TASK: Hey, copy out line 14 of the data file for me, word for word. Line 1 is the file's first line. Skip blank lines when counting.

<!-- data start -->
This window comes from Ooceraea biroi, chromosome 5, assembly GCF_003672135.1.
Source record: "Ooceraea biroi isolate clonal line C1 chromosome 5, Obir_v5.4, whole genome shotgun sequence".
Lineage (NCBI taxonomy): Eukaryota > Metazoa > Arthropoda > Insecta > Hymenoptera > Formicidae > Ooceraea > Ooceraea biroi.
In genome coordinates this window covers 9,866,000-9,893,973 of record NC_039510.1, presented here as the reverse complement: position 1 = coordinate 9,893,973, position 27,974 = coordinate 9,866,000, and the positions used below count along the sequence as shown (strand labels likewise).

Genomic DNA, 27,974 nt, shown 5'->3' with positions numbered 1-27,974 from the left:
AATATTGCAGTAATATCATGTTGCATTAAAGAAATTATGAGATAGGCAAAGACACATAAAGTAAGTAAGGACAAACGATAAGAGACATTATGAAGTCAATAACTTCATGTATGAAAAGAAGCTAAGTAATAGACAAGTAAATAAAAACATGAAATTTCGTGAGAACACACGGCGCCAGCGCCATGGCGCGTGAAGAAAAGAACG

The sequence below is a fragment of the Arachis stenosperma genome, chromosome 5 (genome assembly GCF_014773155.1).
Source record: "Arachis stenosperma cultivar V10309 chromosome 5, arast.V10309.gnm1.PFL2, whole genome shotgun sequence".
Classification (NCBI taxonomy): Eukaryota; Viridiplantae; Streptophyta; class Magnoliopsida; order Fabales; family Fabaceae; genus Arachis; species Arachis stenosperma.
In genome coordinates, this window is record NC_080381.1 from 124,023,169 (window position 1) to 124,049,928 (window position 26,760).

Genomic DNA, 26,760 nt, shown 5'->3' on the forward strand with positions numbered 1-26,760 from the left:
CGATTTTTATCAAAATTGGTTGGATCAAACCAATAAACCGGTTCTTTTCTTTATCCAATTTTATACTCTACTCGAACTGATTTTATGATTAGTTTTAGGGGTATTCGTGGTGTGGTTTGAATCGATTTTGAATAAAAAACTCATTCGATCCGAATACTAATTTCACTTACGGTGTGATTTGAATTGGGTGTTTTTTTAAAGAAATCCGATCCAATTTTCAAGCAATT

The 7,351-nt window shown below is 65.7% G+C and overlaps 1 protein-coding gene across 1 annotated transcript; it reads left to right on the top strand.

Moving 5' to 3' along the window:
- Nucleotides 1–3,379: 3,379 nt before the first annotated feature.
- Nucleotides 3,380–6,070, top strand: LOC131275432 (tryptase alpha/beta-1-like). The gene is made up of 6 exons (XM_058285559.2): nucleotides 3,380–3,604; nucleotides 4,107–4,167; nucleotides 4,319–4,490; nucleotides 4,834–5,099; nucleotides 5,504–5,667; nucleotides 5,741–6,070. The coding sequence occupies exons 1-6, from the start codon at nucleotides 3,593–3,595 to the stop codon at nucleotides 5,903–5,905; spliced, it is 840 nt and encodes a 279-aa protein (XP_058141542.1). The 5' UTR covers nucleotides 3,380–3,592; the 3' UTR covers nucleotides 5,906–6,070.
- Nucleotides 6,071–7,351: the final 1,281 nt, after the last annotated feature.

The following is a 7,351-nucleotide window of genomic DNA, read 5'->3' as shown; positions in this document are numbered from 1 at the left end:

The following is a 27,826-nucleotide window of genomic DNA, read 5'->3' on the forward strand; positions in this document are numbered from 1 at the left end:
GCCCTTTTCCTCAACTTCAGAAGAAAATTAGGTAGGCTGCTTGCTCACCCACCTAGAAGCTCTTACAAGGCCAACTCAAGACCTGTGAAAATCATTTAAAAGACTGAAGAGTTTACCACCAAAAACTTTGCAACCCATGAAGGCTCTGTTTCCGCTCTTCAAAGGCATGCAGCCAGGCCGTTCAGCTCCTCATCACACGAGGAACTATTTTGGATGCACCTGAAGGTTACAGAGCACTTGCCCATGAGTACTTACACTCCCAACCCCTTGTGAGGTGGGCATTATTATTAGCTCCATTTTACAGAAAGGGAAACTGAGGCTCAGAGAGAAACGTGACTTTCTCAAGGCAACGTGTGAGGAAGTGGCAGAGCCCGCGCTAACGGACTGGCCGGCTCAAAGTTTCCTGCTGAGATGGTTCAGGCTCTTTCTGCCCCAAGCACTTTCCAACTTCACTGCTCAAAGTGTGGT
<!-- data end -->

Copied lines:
Moving 5' to 3' along the window: